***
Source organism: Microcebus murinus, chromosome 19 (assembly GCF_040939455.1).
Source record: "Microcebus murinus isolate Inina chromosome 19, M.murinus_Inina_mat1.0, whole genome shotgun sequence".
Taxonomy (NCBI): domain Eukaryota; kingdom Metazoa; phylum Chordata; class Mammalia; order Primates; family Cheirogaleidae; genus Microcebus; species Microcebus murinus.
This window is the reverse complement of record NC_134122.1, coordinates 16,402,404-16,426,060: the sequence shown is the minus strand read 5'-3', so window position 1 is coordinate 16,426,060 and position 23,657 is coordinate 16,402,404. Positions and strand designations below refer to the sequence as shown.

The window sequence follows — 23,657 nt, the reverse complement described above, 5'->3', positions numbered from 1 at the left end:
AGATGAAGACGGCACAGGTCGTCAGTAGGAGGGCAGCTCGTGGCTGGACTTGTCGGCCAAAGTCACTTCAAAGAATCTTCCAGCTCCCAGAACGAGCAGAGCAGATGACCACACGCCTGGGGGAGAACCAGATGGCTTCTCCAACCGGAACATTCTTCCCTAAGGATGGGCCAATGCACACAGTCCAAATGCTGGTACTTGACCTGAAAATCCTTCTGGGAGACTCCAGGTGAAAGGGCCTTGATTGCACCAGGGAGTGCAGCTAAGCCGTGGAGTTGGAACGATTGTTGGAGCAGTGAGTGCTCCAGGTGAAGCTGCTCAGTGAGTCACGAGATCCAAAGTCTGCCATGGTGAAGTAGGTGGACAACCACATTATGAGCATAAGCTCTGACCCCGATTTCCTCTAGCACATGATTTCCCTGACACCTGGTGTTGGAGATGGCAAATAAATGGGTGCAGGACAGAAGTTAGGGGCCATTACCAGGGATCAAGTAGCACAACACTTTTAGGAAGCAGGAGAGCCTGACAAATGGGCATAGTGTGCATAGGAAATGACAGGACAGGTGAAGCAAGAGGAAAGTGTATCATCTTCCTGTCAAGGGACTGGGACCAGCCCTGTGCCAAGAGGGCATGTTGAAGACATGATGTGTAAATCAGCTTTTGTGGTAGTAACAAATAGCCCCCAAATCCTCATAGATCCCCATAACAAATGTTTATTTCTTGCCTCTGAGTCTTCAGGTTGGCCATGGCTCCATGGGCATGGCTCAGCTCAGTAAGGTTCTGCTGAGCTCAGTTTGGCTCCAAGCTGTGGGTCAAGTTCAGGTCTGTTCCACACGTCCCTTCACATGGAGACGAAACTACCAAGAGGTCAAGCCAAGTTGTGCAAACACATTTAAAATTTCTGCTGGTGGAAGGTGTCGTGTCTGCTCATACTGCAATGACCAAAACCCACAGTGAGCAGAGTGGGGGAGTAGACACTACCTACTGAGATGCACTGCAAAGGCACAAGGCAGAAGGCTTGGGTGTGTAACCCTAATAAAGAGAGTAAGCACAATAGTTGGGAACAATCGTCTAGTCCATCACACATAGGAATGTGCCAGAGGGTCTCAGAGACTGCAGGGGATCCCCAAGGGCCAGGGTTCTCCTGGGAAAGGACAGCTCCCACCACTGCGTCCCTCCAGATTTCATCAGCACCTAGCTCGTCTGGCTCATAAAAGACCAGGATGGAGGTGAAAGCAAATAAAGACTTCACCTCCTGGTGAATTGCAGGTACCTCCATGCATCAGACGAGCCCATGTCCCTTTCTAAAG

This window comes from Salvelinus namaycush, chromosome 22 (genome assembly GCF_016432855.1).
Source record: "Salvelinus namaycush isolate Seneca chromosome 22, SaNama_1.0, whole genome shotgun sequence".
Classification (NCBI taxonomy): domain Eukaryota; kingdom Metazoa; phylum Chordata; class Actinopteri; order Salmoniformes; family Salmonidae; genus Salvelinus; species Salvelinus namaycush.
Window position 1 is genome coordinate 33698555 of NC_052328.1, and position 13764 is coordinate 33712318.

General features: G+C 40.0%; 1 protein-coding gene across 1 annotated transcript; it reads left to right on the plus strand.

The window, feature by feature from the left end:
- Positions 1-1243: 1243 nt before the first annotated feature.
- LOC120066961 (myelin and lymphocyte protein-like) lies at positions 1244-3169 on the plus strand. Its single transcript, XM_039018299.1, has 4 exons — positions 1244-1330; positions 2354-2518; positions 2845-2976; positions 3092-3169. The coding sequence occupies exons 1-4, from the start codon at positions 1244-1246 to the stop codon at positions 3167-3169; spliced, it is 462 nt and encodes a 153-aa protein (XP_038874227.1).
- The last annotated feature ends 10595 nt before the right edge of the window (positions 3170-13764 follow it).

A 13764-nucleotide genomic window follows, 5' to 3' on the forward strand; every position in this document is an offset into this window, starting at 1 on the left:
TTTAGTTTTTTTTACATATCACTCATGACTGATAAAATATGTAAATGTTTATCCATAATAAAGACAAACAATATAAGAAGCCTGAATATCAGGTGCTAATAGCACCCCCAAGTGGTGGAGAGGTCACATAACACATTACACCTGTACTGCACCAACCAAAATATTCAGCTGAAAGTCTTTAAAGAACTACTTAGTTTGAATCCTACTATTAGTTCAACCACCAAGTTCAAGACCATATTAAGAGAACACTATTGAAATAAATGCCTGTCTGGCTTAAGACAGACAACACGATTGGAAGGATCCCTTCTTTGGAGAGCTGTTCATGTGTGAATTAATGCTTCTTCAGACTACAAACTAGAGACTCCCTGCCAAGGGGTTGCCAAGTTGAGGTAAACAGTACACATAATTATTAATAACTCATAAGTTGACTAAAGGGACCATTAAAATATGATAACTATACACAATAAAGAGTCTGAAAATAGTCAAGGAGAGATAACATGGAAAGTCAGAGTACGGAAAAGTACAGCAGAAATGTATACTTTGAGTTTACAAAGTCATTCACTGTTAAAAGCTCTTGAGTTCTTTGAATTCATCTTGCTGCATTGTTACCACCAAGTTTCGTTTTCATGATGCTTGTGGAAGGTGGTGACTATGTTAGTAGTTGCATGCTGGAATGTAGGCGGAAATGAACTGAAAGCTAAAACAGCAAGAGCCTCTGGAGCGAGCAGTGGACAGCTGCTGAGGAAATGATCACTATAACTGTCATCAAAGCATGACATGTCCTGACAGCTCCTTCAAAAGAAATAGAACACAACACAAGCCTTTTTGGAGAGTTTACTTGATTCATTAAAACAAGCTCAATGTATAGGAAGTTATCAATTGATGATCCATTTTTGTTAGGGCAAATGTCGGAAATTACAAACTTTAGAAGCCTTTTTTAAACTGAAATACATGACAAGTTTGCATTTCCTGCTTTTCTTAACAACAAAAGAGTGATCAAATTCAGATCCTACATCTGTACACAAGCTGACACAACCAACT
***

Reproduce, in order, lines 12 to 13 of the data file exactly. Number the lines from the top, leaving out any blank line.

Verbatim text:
The window, feature by feature from the left end:
- Positions 1-1243: 1243 nt before the first annotated feature.